“Leave your guns at home this time.”
“I mean it, Heero. It’s hell trying to get through customs.”
“The last time all of us went anywhere with you, Quatre got molested by a security guard and I got a free cavity search.”
“Yes, I remember that.”
“I couldn’t shit right for a week.”
“I remember that, too.”
“Really nice of you to tell my co-workers I was on sick leave because of a goatse-related accident, by the way. I really appreciate it.”
“Your best interest is always in my mind, Duo.”
“Sure it is. Hasta mañana, Hermione.”
Heero hung up the phone, then froze. It took a full minute for the reality of what he had actually done to register in his head. When it finally did, he slapped a hand to his forehead and groaned, “Oh no.”
“—everybody’s goin’ SURRRFIN’! Surfin’ You Es Ay! Round round, get around, I get around! Get around, woo-ooo, I get arou—”
“Pull over, Duo. I’ve got the dry heaves.”
“You shut your pie hole, Barton. It’s not like you can sing any better.”
The tall, lanky brunette straightened himself. “Actually, I’m quite a gifted musician, and I studied song and chorus at Berklee for four years.”
Duo narrowed his eyes. “Tell ya what, I’ll ignore that last part and you can keep all your teeth, how’s that sound?”
“Sounds like Bob Dylan doing a Yoko Ono impersonation,” Trowa muttered as he hunched in the passenger seat of the drop-top military Hummer Duo was driving and crossed his arms. “I can’t believe I let you talk me into this.”
“Please, fellas. Can’t we all get along?” Quatre, sitting in the back, leaned between the front seats with a friendly smile. “It’s been ages since we’ve been able to get together like this, so why don’t we . . . Wufei, is that a seppuku blade you’re sharpening?”
Wufei, seated beside Quatre, stuffed the blade behind his back. “No. Maybe. It’s for cutting vegetables.”
“It’s a seppuku blade, isn’t it. Give it here!”
“Give it here now!”
“It’s my own life! I can kill myself if I want!”
“I don’t like bloodshed!” Quatre cried.
“Which is ironic, considering you’ve got a vagina.”
“I do not have a vagina! Take it back!”
“It’s probably a big ugly hairy one, too. With warts.”
“TROWAA!” Quatre sang. “MAKE WUFEI STOP!”
“Don’t let him bother you, Quat. I’m sure you’ve got a lovely vagina.”
“Thar she blows!” Duo declared, and spiked the brakes with both feet. The vehicle stopped, but its occupants were still traveling at 65 mph. All three passengers were sent hurtling forward until their safety belts abruptly strangled them.
Wufei wrenched his forehead from the back of Duo’s seat and advised Quatre to do the same with his teeth which were embedded in Trowa’s headrest. Trowa had his face smeared into the glove box and a nylon strap pinning his thyroid to his spine. Duo, oblivious to them all, waved cheerfully at Heero.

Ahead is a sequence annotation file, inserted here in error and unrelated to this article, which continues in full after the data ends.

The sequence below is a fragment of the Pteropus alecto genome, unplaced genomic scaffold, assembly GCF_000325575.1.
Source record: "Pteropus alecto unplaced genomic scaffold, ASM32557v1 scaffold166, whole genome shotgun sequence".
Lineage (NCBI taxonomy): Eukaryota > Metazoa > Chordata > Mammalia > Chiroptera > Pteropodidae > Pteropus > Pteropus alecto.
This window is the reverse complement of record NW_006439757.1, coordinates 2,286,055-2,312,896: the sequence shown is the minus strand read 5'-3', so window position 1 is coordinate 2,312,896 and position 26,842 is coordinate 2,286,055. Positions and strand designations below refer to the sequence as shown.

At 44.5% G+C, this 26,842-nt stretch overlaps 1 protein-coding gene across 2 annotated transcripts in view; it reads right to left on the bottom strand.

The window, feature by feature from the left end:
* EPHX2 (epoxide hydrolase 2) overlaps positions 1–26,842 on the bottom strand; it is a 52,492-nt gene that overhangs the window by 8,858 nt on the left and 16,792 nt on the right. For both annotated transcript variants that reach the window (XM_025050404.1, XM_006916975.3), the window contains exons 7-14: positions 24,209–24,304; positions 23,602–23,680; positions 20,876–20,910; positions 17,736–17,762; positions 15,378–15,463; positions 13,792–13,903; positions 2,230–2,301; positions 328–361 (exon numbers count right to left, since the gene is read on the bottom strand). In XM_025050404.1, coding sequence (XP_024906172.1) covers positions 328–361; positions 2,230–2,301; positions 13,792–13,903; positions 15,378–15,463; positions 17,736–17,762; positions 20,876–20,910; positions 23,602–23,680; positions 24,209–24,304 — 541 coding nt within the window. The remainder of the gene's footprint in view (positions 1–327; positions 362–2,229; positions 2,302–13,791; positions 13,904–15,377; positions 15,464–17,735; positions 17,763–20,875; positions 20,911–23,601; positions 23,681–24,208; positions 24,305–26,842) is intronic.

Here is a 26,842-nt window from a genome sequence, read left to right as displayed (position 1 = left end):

Pilot 01 was standing on the curb outside of Honolulu International with a silver attaché case instead of a normal suitcase like everyone else had, and wearing deeply tinted sunglasses, a dark button-down shirt and black slacks. He looked like he were going to a funeral, and for all Heero was concerned, he was. The others wore similar attire except Duo, who was dressed in a flapping pair cargo shorts, neon orange flip flops, and an unsightly Hawaiian shirt adorned with hula girls and surfboards.
“Climb on in!” he called. “You can sit between Winner and Chang.”
Heero looked at Duo in his hideous outfit, then at Quatre, picking the leather out of his teeth, Wufei with upholstery marks on his forehead and sharpening his seppuku blade, then back at Duo, then at Trowa, who might have to have surgery to get his seatbelt removed from his larynx, and finally back at Duo again.
“You’d better hope I die before you.”
They reached the dock right on time thanks to Duo’s reckless driving, parked the Hummer, and went to get their luggage checked at the dock.
“Duo, did anyone ever tell you that you drive to kill?” Heero inquired. “You were speeding into oncoming traffic half of the time.”
Duo shrugged. “Hell, this is America. I pay taxes for both sides of the road. I can drive anywhere I damn please.”
After getting their luggage taken care of, they were given their passes and prepared to board the small cruise boat that would be taking them to Saint Abalone, island of luxury vacationing. However, one member of the group wasn’t too thrilled about the water.
“I . . . I think I need some air,” Quatre said hoarsely as they were all standing on deck, watching the land disappear behind them.
Trowa nudged Wufei. “What’s wrong with him?” he asked.
Wufei raised a finger and recited, “The desert flower that tames the sun, the river’s flood still overruns.”
Trowa’s eyes were as empty and vacant as Duo’s skull. “I’ve read VCR manuals that made more sense than that.”
Wufei leaned casually on the rail, jerked a thumb toward Quatre and muttered, “He’s about to toss his fortune cookies.”
Trowa looked over Quatre, who was by now turning a very distinct green hue, and instantly became nervous. He nudged Duo. Duo took one look at Quatre and began to tug on Heero’s sleeve.
“What is it?” Heero snapped, then caught sight of Quatre. “Oh no.”
“Guys . . . ?” Quatre moaned. “I think . . . I think I’m gonna—”